I knew almost nothing about this film going into it – just that it had a wonderful cast and was based on a short story by Alice Munro, which I’ve yet to read. As such, it was nearly impossible for me to predict anything that was going to happen, and before long, I found myself letting go and settling in to enjoy the ride.
The story follows Johanna (Kristen Wiig), a quiet, unassuming and somewhat lonely woman whose long-time job as a caregiver to an elderly woman comes to an end after the woman passes on one morning. Johanna follows a lead on another job, caring for a teenaged girl,Sabitha (Hailee Steinfeld) who lives with her maternal grandfather (Nick Nolte) after her mother is killed in a car accident and her father, Ken (Guy Pearce), is charged in her death. Young Sabitha needs a female figure around, and Mr. McCauley needs help raising a teenager, so hires Johanna as live-in, full-time assistance.
At first, it would appear that Johanna is out-matched in this world – the family has money and a big house, but is so full of secrets and unspent anger that a woman as used to living in her own head (and out of one suitcase) as Johanna would seem to be a fish out of water by comparison. However, Johanna quickly proves she’s more than equal to the task by not letting Sabitha get away with her rebellious teenaged antics, and still managing to run the household efficiently. Her only downfall, it would seem, is her aroused interest in Sabitha’s recovering addict father. When Johanna is misled into believing that Ken has feelings for her, too, she sets an incredible chain of events into motion, and never looks back again.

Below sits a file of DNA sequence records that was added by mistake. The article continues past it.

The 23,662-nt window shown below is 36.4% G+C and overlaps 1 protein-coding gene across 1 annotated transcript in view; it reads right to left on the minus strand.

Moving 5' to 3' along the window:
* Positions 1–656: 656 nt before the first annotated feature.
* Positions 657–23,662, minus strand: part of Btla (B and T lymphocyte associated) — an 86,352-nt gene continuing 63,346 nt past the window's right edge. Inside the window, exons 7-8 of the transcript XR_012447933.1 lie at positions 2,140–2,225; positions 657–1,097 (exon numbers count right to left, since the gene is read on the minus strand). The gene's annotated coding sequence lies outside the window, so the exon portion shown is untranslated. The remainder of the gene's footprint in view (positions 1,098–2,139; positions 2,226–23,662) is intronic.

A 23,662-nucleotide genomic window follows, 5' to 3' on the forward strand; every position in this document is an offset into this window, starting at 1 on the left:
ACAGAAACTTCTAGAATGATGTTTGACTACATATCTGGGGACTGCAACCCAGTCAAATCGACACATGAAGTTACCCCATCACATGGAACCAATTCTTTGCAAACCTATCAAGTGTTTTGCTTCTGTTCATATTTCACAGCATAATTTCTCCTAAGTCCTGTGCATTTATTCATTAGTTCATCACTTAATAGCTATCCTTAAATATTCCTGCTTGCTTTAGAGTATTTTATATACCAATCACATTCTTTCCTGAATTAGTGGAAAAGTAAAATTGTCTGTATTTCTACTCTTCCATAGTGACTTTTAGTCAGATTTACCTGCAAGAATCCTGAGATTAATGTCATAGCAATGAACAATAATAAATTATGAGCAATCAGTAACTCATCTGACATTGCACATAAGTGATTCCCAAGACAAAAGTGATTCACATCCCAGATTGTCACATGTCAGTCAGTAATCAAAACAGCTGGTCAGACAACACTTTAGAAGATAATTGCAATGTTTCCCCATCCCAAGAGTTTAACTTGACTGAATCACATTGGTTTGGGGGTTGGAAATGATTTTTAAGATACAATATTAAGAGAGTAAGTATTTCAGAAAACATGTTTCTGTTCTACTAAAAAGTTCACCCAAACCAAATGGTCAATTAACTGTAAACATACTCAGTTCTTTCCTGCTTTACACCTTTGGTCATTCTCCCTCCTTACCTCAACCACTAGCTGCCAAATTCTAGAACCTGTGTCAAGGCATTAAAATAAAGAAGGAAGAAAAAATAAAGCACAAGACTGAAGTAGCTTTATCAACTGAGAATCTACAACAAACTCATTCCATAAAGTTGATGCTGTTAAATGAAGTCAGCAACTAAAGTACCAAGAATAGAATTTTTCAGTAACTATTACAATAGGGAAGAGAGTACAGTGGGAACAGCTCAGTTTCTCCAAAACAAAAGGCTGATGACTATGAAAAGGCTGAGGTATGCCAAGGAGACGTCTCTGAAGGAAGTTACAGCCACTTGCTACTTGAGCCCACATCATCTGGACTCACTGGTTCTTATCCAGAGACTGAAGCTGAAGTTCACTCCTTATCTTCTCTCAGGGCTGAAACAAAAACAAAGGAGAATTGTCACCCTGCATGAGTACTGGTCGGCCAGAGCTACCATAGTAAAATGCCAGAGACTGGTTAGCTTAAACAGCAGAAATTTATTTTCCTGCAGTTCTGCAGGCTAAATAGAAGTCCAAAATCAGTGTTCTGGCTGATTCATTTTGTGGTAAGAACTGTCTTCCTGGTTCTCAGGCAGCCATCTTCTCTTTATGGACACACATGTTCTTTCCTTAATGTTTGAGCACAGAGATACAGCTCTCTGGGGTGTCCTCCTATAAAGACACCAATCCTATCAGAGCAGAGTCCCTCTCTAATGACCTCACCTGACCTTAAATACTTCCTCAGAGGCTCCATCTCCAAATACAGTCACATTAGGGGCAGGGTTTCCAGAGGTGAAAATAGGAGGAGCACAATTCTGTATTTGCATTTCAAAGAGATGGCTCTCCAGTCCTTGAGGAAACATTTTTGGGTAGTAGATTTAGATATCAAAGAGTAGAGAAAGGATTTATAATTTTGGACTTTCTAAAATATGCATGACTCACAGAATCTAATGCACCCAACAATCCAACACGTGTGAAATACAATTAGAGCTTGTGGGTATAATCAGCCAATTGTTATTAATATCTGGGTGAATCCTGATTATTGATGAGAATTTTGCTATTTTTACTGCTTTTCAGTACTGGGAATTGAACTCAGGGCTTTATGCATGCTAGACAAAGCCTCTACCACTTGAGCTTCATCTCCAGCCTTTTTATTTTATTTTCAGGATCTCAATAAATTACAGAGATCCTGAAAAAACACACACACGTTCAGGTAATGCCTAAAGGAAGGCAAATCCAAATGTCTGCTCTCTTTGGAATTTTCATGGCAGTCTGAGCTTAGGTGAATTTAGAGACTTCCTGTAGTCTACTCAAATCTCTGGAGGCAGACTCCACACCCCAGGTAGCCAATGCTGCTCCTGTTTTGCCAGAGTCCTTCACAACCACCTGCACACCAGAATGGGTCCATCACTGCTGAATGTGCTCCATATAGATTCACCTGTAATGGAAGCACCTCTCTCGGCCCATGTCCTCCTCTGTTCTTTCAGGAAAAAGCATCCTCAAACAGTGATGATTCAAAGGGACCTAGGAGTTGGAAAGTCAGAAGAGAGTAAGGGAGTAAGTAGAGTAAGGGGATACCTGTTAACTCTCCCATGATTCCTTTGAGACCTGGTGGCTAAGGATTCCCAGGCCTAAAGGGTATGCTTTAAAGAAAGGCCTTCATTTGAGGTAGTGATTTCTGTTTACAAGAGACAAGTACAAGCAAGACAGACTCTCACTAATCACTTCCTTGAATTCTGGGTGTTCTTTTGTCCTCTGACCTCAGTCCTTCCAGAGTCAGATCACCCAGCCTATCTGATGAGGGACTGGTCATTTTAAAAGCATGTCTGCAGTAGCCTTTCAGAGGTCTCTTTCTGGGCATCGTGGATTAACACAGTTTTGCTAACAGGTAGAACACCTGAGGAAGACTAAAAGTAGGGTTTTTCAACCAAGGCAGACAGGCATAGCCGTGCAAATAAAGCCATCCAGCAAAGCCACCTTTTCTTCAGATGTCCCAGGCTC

Hateship Loveship is Kristen Wiig’s film from start to finish, and it’s a side of her we’ve never really seen before. The film showcases her talented acting chops, proving she can carry a dramatic piece as well or better than any comedy she’s done so far. Her performance is wonderfully restrained and subtle, filled with unflinching moments of raw emotion, barely hidden behind a curtain of restraint and shown to the audience through tight, unforgiving close-ups. There are many wonderfully comedic moments throughout the film, as well. In fact, one in particular wherein the camera focused and lingered on Johanna for an extra beat as the barest hint of a reaction crossed her features, was so perfectly played that it nearly brought the house down. Each member of this incredible cast turned in amazing performances, but Wiig is definitely the one to watch. She is a delight from beginning to end.
As mentioned, I have not yet read the source material, but it is my understanding that this was a modernized adaptation of the short story, as well – set in a different time and place – yet still staying true to the universal themes of the author’s original intent. The script was very well-written and strong, letting the dialogue grow sparse when required to allow the actors to inhabit the space and tell the story beyond the words. This telling shines through with the director’s deft and patient hand, letting the audience follow Johanna through the motions of quietly yet persistently pursuing the life she wants for herself most of all, and showing that sometimes the fish out of water is perhaps the only one who really understands how to navigate the world around them at all.
Hateship Loveship screens once more at the Toronto International Film Festival on Saturday,September 14th at 9:45am.